- The animal is out of control and the handler/owner does not take effective action to control it. If the out of control behavior happens repeatedly, the handler/owner may be prohibited from bringing the animal into College facilities until the handler/owner can demonstrate that he/she has taken significant steps to mitigate the behavior.
- The animal is not housebroken.
- The handler/owner does not abide by his/her responsibilities as outlined in Section V of this policy.
When an animal has been properly removed pursuant to this policy, MVC will work with the handler/owner to determine reasonable alternative opportunities to participate in the College’s services, programs, and activities without having the animal on the premises.
V. Responsibilities of Handlers/Owners
Laws, Ordinances and Policies – Handlers/owners are responsible for complying with all state laws and local animal ordinances and are subject to all College policies and guidelines regarding Residence Life.
Proper Identification – All animals are subject to local licensing and registration requirements.
Health and Vaccination – Animals must be immunized against diseases common to that type of animal. All vaccinations must be current. These animals must wear a rabies vaccination tag and, in the case of emotional support animals, vaccination documentation must be provided to the Director of Accessibility and Disability Services prior to the animal being allowed into any residence hall.
Caring for the Animal – The cost of care, arrangements and responsibilities for the well-being of the animal are the sole responsibility of the handler/owner at all times. MVC will accept no responsibility for the care of any animal covered by this policy. Examples of appropriate care include, but are not limited to the following areas:
- Animals must be well groomed (residential facilities such as showers, tubs, sinks, and the like may not be used for this purpose).
- Animals cannot be left unattended overnight at any time. If the handler/owner must be away, they must either take the animal with them or make arrangements for the animal to be cared for elsewhere off campus.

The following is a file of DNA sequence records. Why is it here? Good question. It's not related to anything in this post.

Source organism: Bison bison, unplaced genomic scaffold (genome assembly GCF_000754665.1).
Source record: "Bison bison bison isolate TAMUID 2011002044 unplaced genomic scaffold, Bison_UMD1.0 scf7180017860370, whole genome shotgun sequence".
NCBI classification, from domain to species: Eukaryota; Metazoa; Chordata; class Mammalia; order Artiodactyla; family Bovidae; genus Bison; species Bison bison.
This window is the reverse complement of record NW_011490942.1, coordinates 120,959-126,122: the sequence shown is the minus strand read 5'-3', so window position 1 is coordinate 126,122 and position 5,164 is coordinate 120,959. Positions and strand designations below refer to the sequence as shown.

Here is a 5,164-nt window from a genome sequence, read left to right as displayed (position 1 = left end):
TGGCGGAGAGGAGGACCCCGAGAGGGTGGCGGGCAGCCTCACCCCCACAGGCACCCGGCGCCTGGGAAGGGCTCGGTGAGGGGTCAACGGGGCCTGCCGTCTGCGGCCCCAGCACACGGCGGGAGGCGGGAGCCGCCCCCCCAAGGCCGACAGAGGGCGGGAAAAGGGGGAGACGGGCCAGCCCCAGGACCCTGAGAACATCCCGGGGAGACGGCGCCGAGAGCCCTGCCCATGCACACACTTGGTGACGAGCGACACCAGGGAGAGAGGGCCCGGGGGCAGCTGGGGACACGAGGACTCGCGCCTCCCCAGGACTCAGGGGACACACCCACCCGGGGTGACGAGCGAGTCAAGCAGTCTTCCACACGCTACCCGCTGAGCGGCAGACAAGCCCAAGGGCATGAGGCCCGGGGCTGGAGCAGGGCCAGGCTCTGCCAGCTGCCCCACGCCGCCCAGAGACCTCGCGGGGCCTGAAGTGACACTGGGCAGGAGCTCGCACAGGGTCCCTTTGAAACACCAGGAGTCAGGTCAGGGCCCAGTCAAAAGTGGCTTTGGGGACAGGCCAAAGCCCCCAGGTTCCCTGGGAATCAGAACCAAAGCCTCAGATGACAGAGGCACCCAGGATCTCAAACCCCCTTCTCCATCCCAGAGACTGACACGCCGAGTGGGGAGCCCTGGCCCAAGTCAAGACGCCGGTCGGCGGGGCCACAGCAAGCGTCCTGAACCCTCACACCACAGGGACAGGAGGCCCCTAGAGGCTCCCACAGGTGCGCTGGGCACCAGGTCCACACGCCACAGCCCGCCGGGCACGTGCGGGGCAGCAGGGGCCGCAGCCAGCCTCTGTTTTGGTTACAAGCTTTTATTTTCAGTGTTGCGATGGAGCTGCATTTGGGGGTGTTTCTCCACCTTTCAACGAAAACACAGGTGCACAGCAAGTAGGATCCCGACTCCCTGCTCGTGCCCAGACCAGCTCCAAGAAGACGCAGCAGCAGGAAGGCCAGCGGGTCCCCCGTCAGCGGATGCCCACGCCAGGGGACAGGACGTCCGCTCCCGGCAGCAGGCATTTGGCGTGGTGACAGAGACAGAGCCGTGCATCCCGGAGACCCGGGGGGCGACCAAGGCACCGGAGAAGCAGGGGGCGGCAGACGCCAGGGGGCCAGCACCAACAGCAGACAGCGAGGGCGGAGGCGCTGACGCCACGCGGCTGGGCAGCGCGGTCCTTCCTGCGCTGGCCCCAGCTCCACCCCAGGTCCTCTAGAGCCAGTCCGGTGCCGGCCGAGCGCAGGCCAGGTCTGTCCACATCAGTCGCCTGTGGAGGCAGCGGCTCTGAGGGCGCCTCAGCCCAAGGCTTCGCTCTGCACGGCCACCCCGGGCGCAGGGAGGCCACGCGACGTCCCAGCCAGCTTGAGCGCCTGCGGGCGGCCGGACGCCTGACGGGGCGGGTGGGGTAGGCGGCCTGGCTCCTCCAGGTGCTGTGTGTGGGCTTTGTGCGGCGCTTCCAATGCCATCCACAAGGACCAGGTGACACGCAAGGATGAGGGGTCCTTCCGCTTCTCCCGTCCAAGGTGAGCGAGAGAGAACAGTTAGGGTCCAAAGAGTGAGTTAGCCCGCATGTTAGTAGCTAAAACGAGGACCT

- Animals cannot be confined to a vehicle, tethered or abandoned at any time. Regular and routine cleaning of floors, kennels, cages, etc. must occur. The odor of an animal emanating from a residence hall room is not acceptable.
Keeping the Animal Under Control – The animal should respond to voice and/or hand commands at all times, and be fully controlled by the handler/owner.
Being Responsible for Damage Caused by the Animal – Handlers/owners are personally responsible for any damage caused by their animals and must take appropriate precautions to prevent property damage. The handler/owner will be required to pay for any damages caused by the animal.
- An individual with an animal covered by this policy in a residence hall has an obligation to make sure that his/her residence is as clean and damage-free as the original standard, excepting normal wear and tear.
- When the individual moves out of residential housing or no longer owns the animal, the residence will be assessed to determine if damage to College property or extraordinary cleaning costs are attributable to the animal.
- If so, the owner will be financially responsible for associated costs. The College maintains the right to conduct facility inspections for the purpose of assessing damage caused by the animal or otherwise determining the owner’s compliance with this policy.